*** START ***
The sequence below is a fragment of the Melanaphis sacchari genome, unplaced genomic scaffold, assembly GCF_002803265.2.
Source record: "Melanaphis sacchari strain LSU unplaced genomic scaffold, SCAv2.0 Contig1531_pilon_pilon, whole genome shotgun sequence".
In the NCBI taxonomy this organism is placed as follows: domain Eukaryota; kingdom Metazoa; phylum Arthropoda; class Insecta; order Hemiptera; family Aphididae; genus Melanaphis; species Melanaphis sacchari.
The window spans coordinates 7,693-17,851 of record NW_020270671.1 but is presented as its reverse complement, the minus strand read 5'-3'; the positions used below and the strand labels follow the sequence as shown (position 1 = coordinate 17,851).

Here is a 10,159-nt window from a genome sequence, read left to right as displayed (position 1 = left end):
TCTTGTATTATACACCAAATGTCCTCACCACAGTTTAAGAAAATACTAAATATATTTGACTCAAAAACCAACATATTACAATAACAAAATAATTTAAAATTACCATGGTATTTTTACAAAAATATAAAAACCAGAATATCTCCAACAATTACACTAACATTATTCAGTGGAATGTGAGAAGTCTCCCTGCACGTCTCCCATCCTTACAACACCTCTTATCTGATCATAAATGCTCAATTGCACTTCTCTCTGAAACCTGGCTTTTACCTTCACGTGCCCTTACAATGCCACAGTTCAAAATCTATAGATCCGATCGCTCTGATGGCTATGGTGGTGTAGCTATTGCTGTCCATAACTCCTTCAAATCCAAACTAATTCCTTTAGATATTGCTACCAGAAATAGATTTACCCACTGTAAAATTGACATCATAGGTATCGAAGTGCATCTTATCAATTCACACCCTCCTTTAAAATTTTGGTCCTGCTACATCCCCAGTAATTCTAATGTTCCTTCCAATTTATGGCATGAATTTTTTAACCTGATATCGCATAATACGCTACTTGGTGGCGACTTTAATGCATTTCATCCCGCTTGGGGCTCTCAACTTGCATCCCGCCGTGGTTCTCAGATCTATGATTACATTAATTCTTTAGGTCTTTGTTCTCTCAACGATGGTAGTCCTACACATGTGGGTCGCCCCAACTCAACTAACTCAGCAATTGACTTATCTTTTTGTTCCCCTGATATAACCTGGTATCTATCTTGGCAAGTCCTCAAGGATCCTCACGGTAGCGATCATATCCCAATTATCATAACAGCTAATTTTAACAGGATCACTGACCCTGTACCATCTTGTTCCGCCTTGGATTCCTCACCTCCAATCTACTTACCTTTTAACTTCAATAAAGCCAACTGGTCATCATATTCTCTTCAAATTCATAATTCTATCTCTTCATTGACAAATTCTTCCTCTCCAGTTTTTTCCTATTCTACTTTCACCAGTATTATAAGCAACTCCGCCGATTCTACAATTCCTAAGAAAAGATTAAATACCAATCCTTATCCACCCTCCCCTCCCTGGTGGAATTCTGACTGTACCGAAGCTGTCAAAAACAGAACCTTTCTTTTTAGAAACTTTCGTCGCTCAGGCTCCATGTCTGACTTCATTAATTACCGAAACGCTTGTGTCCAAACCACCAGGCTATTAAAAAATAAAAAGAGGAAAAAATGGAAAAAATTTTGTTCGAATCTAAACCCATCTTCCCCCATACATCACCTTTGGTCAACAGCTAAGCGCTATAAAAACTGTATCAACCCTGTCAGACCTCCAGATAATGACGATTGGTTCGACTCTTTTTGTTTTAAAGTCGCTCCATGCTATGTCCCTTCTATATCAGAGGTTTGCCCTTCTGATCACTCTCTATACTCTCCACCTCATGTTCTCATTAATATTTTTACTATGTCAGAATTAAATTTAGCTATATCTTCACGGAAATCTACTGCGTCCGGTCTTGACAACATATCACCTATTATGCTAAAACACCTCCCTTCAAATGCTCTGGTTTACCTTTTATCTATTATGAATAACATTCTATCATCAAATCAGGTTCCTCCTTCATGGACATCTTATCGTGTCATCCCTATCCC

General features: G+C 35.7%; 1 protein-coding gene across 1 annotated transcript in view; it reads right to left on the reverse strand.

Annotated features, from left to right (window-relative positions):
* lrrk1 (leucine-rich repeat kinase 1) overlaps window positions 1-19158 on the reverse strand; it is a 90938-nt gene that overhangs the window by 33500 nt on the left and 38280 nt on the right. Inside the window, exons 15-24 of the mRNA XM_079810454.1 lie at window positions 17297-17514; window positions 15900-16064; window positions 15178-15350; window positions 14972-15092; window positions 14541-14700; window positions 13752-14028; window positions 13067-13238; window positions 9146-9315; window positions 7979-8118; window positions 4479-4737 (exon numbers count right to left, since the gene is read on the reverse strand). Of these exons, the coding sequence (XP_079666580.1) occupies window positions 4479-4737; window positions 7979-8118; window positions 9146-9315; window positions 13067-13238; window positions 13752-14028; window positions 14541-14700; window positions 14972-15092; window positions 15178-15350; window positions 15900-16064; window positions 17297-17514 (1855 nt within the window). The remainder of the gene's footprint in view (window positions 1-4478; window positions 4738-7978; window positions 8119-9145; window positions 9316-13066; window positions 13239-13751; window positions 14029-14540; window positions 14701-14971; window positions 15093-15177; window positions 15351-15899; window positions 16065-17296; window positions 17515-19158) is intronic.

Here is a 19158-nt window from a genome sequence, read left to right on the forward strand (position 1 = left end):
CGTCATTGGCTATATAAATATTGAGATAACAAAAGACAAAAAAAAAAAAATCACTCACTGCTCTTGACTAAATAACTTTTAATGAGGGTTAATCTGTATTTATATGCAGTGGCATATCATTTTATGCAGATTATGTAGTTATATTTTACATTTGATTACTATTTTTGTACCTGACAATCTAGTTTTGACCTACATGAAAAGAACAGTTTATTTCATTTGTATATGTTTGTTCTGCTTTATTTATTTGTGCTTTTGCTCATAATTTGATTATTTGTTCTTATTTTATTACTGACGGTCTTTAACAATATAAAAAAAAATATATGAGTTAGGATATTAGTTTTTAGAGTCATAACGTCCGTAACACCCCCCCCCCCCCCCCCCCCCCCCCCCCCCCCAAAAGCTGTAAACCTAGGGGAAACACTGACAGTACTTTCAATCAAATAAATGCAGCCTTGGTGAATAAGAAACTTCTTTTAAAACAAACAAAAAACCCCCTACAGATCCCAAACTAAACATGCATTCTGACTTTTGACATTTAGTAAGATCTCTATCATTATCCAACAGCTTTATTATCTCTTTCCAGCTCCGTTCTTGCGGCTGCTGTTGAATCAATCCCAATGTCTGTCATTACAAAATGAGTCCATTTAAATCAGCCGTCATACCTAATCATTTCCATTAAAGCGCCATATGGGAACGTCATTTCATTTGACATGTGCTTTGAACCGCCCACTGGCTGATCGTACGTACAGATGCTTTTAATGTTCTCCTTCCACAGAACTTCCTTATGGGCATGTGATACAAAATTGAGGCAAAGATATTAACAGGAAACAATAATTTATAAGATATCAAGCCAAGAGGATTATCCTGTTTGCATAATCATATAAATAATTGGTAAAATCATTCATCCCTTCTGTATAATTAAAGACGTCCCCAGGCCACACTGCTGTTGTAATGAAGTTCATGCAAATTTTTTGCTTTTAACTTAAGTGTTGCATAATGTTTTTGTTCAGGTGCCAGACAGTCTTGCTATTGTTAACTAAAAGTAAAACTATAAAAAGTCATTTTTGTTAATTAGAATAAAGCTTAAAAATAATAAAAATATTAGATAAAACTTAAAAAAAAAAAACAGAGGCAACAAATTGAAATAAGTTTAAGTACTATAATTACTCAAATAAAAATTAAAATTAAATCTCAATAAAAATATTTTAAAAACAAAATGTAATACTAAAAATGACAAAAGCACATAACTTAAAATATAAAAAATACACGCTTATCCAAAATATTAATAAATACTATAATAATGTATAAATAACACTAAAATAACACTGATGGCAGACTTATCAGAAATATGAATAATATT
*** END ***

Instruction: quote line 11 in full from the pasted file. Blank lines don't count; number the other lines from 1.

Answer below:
CGTCATTGGCTATATAAATATTGAGATAACAAAAGACAAAAAAAAAAAAATCACTCACTGCTCTTGACTAAATAACTTTTAATGAGGGTTAATCTGTATTTATATGCAGTGGCATATCATTTTATGCAGATTATGTAGTTATATTTTACATTTGATTACTATTTTTGTACCTGACAATCTAGTTTTGACCTACATGAAAAGAACAGTTTATTTCATTTGTATATGTTTGTTCTGCTTTATTTATTTGTGCTTTTGCTCATAATTTGATTATTTGTTCTTATTTTATTACTGACGGTCTTTAACAATATAAAAAAAAATATATGAGTTAGGATATTAGTTTTTAGAGTCATAACGTCCGTAACACCCCCCCCCCCCCCCCCCCCCCCCCCCCCCCCAAAAGCTGTAAACCTAGGGGAAACACTGACAGTACTTTCAATCAAATAAATGCAGCCTTGGTGAATAAGAAACTTCTTTTAAAACAAACAAAAAACCCCCTACAGATCCCAAACTAAACATGCATTCTGACTTTTGACATTTAGTAAGATCTCTATCATTATCCAACAGCTTTATTATCTCTTTCCAGCTCCGTTCTTGCGGCTGCTGTTGAATCAATCCCAATGTCTGTCATTACAAAATGAGTCCATTTAAATCAGCCGTCATACCTAATCATTTCCATTAAAGCGCCATATGGGAACGTCATTTCATTTGACATGTGCTTTGAACCGCCCACTGGCTGATCGTACGTACAGATGCTTTTAATGTTCTCCTTCCACAGAACTTCCTTATGGGCATGTGATACAAAATTGAGGCAAAGATATTAACAGGAAACAATAATTTATAAGATATCAAGCCAAGAGGATTATCCTGTTTGCATAATCATATAAATAATTGGTAAAATCATTCATCCCTTCTGTATAATTAAAGACGTCCCCAGGCCACACTGCTGTTGTAATGAAGTTCATGCAAATTTTTTGCTTTTAACTTAAGTGTTGCATAATGTTTTTGTTCAGGTGCCAGACAGTCTTGCTATTGTTAACTAAAAGTAAAACTATAAAAAGTCATTTTTGTTAATTAGAATAAAGCTTAAAAATAATAAAAATATTAGATAAAACTTAAAAAAAAAAAACAGAGGCAACAAATTGAAATAAGTTTAAGTACTATAATTACTCAAATAAAAATTAAAATTAAATCTCAATAAAAATATTTTAAAAACAAAATGTAATACTAAAAATGACAAAAGCACATAACTTAAAATATAAAAAATACACGCTTATCCAAAATATTAATAAATACTATAATAATGTATAAATAACACTAAAATAACACTGATGGCAGACTTATCAGAAATATGAATAATATT